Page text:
Should Traditions End?

Everything on earth will end when the Lord comes again.

This is what the Scriptures tell us, but some cousins and I discussed a different kind of ending when we got together again for our 68th annual clan reunion (CLAN-V we call ourselves). 

Sadly, we see an ending to this reunion saga somewhere in time—when our generation (third) shall have passed away.  The second gen (our parents) was totally wiped out with the death of our lone surviving aunt in Chicago on New Year's day, just a few hours after we closed the last reunion.
Our children (fourth gen), although still enjoying the 3-day annual event with their second cousins, are not as passionate as we are about heritage and roots. Some of them do not even know why the reunion came about and why the tradition continues.

Meanwhile, more children are being born to our children, going into the sixth gen. These kids belong to the postmodern era with new interests, concerns, and distractions—now too remote from their roots.

Unwritten rules, values, and discipline are mutating; those who strictly impose them are perishing one by one with the passing of years. 

I believe that having a direct emotional attachment to heritage is the only thing that keeps reunions going strong year after year. In short, this annual tradition is hanging by a thread. Give or take another seven years, or less—unless grandparents and parents drum into the younger ones' heads the significance of the reunion and what it stands for.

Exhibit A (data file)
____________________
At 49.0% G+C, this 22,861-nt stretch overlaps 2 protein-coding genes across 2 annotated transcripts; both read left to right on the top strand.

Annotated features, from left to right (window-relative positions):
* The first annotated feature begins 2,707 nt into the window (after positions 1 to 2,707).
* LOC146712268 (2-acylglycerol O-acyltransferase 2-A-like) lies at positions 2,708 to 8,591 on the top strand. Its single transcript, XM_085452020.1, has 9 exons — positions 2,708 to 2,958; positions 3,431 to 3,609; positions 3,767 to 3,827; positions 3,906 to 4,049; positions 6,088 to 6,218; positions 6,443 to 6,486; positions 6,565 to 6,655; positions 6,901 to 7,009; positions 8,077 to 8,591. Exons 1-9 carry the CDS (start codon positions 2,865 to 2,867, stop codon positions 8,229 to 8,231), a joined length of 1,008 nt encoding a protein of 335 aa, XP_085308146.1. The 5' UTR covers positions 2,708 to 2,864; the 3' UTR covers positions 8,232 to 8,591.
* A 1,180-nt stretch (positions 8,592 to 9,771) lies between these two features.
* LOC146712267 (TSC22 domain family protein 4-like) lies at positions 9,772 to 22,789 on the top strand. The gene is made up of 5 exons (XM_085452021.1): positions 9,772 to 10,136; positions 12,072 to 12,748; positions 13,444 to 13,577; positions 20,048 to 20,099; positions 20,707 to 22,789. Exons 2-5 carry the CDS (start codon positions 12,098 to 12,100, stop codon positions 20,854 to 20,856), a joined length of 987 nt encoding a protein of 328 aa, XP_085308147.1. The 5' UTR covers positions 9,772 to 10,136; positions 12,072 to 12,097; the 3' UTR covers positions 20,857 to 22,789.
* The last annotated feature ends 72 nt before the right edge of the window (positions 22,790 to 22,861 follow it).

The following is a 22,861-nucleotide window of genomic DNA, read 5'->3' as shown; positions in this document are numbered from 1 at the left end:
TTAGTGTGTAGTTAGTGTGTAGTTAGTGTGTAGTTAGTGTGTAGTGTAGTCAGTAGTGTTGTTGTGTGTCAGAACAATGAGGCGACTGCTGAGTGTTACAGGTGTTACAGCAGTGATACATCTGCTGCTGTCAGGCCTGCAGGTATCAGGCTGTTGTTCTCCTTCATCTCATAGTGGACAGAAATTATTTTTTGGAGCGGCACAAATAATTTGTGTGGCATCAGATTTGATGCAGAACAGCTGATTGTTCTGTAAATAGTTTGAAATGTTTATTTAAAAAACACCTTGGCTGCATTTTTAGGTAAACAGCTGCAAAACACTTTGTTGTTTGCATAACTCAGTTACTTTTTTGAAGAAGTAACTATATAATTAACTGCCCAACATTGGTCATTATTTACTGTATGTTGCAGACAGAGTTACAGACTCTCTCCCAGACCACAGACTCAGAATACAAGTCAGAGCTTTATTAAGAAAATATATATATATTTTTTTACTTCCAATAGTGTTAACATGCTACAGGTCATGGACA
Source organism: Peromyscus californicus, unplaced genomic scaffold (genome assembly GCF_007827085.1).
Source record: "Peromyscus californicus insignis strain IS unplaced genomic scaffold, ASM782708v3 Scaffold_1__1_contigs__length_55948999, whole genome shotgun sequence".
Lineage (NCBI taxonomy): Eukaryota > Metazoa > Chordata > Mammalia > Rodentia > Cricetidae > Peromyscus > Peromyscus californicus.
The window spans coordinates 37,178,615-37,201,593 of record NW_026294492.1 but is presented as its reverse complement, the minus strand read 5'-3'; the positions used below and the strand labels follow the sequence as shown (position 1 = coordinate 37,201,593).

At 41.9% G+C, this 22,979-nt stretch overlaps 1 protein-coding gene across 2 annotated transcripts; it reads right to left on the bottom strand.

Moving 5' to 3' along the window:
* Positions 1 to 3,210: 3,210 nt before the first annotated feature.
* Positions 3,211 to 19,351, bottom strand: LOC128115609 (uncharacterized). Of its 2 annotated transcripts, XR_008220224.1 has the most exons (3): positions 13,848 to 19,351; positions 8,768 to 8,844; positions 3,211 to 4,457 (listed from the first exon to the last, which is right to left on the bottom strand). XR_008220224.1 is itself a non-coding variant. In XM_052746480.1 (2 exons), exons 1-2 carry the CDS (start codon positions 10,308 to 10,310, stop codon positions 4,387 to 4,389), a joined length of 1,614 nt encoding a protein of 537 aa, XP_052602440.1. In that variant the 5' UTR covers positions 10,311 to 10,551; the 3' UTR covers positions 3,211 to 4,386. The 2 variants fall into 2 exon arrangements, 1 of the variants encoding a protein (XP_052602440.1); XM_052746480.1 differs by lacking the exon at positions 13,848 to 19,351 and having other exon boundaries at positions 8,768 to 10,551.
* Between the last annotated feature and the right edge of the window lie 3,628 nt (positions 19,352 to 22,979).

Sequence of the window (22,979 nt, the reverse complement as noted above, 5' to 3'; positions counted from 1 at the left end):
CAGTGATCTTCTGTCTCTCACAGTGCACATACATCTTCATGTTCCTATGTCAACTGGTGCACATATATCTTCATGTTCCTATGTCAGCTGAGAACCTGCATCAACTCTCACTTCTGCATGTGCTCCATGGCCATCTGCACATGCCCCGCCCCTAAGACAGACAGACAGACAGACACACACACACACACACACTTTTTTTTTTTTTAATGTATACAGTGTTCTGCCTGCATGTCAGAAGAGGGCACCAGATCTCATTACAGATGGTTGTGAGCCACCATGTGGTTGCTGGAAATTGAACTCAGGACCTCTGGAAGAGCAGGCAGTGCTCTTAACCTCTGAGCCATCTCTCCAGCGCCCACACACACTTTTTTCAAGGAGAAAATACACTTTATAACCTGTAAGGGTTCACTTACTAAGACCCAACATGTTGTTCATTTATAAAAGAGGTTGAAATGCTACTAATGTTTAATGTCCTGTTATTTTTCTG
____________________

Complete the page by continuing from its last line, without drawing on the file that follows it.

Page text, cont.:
But even this is no guarantee.  

Putting that bleak thought on the back burner, here are some highlights of that wondrous 68th gathering, excellently chaired by the third sub-clan in the family succession (a dozen came home from the US!) . . .   

- A first: we went on live stream! CLAN-V outside the country (two thirds of the clan population actually) watched and enjoyed with us on their computer monitor. 

- With Facebook, Twitter, and email messages, everything was on real time.

- A live band, innovated last year by the third gen, went on stage again to regale us.

- Games, raffles, chats, sports competition, and laughter among both oldies and kiddies packed the festivities.

- The constants remained consistent: Honoring the Lord through a Worship and Memorial Service; tossing of coins into a batya (a huge soda pop tin, which is now extinct, so we settled for a tin tray) for performers; ending the old year and beginning the new one with a family circle; hugging and buzzing; awarding of prizes; praying before meals; reminiscing; brainstorming; playing hide and seek in the first hours of Jan. 1; and reconnecting.

We continue to bask in the joy of God's blessings for this awe-inspiring tradition while it lasts. Someday it can come to an end, but His grace for this growing CLAN-V will not—not until He comes again.

The sub-clan to which I belong; 19 are abroad
The 68th CLAN-V reunion attendees
(Photos, courtesy of my nieces and nephews: Dannie, Jaja, Karl, Karen, Desiree, Anna, Alma, etc.; and grandniece Steph)

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